Pioneer Press, February 9, 2017 — When Robbie Fulks began making his 12th studio album, he set a lofty goal for himself. The country-folk singer-songwriter-guitarist, who lives in Wilmette, recalls saying: “It’s boring doing the same thing over and over again. So how can we raise the game?” That’s when he decided he’d try to win a Grammy. Read the article at Pioneer Press.
Photo: Andy Goodwin
ABA Journal, February 2017 — In January 2013, Australian teen Matt Corby posted a photo on Facebook of a Subway “foot-long” sandwich he’d bought next to a ruler that showed it was an inch short. The post went viral—and within weeks, people across the United States began to file lawsuits, claiming they’d been shorted by Subway, too.
These disappointed sandwich eaters weren’t simply suing to get money for themselves, however. They wanted their lawsuits certified as class actions, arguing that millions of Subway customers weren’t getting what they paid for.
As this litigation made headlines, it became the latest flashpoint in the debate about whether class action is an important tool for consumers to guard their rights or a way for lawyers to shake down corporations. Like many class action lawsuits in the news, this litigation involves fast-food restaurants.
Read the rest of the article at the ABA Journal.
Chicago Tribune, January 29, 2017 — Too many of Chicago’s cops weren’t doing their jobs. Slouching in unkempt uniforms, they drank whiskey in saloons when they should have been walking their beats. And they ignored crimes happening right in front of their eyes. These were the findings of an investigation in 1904 called the Piper Report. “Chicago’s police department was given the most unmerciful raking in its history,” the Tribune reported at the time. Read the rest of this article at the Chicago Tribune.
Underground Bee, January 10, 2017 — Read my blog post about my favorite concerts of 2016.
Photo of Bill Callahan by Robert Loerzel
Make It Better, January-February 2017 — Read my preview of Chicago-area plays.
Photo: Goodman Theatre
Playbill, January 2017 — For a playwright who has received the highest praise from critics, Ike Holter is disarmingly modest. “I’m pretty dumb,” the 30-year-old Chicagoan says, struggling to explain how he writes his riveting dialogue. “I have no way of saying how it comes out.” Dumb? Really? That’s just about the last thing you’d say after watching one of Holter’s plays. To read the rest of the article about Ike Holter and his play The Wolf at the End of the Block at Teatro Vista, visit Playbill.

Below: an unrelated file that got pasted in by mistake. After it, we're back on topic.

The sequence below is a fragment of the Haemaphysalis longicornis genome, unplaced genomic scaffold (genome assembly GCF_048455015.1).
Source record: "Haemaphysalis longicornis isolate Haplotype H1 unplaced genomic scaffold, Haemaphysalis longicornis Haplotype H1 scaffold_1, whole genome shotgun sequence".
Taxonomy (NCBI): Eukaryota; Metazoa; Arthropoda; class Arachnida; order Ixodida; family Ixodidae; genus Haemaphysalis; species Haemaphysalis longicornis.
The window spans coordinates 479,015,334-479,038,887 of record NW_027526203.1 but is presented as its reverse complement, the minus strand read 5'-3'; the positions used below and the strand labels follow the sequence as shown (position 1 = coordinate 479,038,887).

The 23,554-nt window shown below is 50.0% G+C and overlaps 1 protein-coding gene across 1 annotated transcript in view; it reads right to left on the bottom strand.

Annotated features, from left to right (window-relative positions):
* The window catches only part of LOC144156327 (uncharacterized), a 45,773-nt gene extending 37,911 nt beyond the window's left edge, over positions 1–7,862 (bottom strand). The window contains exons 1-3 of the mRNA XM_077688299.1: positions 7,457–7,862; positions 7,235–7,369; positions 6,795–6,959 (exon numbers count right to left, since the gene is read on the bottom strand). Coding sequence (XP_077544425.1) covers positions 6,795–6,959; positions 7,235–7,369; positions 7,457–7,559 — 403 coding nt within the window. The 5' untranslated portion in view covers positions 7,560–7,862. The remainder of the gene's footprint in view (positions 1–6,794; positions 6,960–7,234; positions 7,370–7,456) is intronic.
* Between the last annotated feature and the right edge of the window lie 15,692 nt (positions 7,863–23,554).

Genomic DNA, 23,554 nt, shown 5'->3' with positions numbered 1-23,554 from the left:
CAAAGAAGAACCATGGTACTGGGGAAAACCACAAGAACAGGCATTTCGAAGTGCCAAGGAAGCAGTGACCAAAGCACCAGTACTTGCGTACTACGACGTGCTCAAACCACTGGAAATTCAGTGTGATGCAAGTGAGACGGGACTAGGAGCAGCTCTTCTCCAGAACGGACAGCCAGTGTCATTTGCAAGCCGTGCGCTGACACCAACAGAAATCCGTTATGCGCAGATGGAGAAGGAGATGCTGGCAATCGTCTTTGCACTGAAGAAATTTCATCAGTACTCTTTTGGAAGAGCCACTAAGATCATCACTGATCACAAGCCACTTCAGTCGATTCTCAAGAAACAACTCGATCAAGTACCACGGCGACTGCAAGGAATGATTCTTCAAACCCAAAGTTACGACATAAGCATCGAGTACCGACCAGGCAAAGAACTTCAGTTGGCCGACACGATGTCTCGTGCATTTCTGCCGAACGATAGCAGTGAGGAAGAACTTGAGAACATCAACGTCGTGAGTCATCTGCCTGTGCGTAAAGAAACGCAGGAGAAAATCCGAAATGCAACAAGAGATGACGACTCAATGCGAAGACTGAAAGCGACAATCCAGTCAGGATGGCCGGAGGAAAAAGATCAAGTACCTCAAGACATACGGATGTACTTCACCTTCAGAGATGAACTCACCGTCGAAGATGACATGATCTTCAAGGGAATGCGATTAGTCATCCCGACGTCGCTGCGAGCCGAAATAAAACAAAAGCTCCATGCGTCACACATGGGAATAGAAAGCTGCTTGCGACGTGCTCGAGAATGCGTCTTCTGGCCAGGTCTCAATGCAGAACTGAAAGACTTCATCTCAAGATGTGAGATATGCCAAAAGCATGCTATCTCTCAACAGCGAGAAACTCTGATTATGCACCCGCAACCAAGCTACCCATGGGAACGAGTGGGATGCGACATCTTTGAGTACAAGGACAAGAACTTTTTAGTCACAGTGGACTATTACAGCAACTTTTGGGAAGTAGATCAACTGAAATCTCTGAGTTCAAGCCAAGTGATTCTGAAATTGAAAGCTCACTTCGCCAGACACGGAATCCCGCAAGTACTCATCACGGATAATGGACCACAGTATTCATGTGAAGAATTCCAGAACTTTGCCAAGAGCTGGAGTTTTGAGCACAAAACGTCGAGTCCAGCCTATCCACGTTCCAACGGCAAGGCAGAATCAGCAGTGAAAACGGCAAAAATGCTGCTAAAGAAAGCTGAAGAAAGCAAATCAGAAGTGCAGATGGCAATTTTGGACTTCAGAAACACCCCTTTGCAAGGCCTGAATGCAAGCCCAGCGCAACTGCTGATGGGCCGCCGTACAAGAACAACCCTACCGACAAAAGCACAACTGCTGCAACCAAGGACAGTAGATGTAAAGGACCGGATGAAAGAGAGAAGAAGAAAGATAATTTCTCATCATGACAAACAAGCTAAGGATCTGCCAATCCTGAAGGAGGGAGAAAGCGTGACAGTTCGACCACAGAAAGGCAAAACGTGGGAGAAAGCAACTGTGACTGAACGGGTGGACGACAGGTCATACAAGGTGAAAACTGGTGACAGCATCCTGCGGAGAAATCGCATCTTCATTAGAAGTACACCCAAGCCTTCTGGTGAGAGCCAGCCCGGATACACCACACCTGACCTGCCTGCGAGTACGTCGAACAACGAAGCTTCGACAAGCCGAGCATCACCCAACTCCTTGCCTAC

Playbill, December 2016 — As the world marked the 400th anniversary of William Shakespeare’s death, Chicago had good reason to boast. Even though it’s an ocean and half a continent away from Shakespeare’s home turf in England, the city hosted the largest celebration of the Bard in 2016.
“There’s really nothing that matches Shakespeare 400 Chicago,” says Jill Gage, referring to the year-long series of events that took place at Chicago Shakespeare Theater on Navy Pier and other venues around town. As that festival wraps up in December, Gage has curated an exhibit at the Newberry Library called Creating Shakespeare. Inside two galleries flanking the research library’s entrance, glass cases offer glimpses of rare books—including the Newberry’s very own copy of the First Folio, a massive tome that collected all of Shakespeare’s plays in 1623, seven years after his death. Just seeing Shakespeare’s words printed in black ink on that yellowed, centuries-old paper is an eye-opening experience.
Read the rest of the article at Playbill.
Photo: Newberry Library
Letter from Chicago: Misery engulfed Clinton supporters as outcome became clear
London Evening Standard, November 9, 2016 — In this overwhelmingly Democratic city, many of the people who’d gathered in downtown bars to watch election results grew sullen and angry as the night went on. “How is it close?” asked Rachael Smith, a DePaul University student wearing a T-shirt labeled “The Future is Female,” as she watched the TVs in the historic Miller’s Pub in the Loop. Read the rest of the article at the London Evening Standard.